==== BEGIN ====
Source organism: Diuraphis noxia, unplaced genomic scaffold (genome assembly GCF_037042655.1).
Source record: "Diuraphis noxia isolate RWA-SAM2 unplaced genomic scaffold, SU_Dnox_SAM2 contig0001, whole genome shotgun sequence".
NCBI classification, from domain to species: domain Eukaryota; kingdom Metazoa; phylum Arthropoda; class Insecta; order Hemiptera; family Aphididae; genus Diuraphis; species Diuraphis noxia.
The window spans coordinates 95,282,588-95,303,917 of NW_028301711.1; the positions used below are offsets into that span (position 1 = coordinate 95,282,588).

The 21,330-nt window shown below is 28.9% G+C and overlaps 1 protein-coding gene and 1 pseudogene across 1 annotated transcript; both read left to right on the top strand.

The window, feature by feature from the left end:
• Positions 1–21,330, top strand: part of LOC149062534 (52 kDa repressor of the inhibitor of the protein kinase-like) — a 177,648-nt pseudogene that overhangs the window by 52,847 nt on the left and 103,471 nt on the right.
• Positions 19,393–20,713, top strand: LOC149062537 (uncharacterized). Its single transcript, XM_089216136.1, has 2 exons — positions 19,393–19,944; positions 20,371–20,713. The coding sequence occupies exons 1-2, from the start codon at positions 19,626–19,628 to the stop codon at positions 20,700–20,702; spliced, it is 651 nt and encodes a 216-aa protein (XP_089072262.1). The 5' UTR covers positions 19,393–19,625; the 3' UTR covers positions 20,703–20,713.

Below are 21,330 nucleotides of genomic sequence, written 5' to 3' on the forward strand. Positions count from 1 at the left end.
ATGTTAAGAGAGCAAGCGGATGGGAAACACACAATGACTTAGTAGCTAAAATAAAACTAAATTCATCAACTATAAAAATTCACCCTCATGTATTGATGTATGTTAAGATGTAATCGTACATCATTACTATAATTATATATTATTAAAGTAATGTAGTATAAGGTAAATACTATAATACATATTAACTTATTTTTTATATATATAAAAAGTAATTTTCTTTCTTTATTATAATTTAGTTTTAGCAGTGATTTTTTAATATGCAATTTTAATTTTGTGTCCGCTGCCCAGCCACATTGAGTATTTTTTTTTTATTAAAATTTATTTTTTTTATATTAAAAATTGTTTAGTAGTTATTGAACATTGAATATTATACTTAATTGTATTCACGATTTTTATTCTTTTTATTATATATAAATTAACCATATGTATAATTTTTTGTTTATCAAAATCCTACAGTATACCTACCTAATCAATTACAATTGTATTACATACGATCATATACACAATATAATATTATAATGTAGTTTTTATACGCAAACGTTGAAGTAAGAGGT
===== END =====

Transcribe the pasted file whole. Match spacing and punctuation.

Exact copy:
Source organism: Diuraphis noxia, unplaced genomic scaffold (genome assembly GCF_037042655.1).
Source record: "Diuraphis noxia isolate RWA-SAM2 unplaced genomic scaffold, SU_Dnox_SAM2 contig0001, whole genome shotgun sequence".
NCBI classification, from domain to species: domain Eukaryota; kingdom Metazoa; phylum Arthropoda; class Insecta; order Hemiptera; family Aphididae; genus Diuraphis; species Diuraphis noxia.
The window spans coordinates 95,282,588-95,303,917 of NW_028301711.1; the positions used below are offsets into that span (position 1 = coordinate 95,282,588).

The 21,330-nt window shown below is 28.9% G+C and overlaps 1 protein-coding gene and 1 pseudogene across 1 annotated transcript; both read left to right on the top strand.

The window, feature by feature from the left end:
• Positions 1–21,330, top strand: part of LOC149062534 (52 kDa repressor of the inhibitor of the protein kinase-like) — a 177,648-nt pseudogene that overhangs the window by 52,847 nt on the left and 103,471 nt on the right.
• Positions 19,393–20,713, top strand: LOC149062537 (uncharacterized). Its single transcript, XM_089216136.1, has 2 exons — positions 19,393–19,944; positions 20,371–20,713. The coding sequence occupies exons 1-2, from the start codon at positions 19,626–19,628 to the stop codon at positions 20,700–20,702; spliced, it is 651 nt and encodes a 216-aa protein (XP_089072262.1). The 5' UTR covers positions 19,393–19,625; the 3' UTR covers positions 20,703–20,713.

Below are 21,330 nucleotides of genomic sequence, written 5' to 3' on the forward strand. Positions count from 1 at the left end.
ATGTTAAGAGAGCAAGCGGATGGGAAACACACAATGACTTAGTAGCTAAAATAAAACTAAATTCATCAACTATAAAAATTCACCCTCATGTATTGATGTATGTTAAGATGTAATCGTACATCATTACTATAATTATATATTATTAAAGTAATGTAGTATAAGGTAAATACTATAATACATATTAACTTATTTTTTATATATATAAAAAGTAATTTTCTTTCTTTATTATAATTTAGTTTTAGCAGTGATTTTTTAATATGCAATTTTAATTTTGTGTCCGCTGCCCAGCCACATTGAGTATTTTTTTTTTATTAAAATTTATTTTTTTTATATTAAAAATTGTTTAGTAGTTATTGAACATTGAATATTATACTTAATTGTATTCACGATTTTTATTCTTTTTATTATATATAAATTAACCATATGTATAATTTTTTGTTTATCAAAATCCTACAGTATACCTACCTAATCAATTACAATTGTATTACATACGATCATATACACAATATAATATTATAATGTAGTTTTTATACGCAAACGTTGAAGTAAGAGGT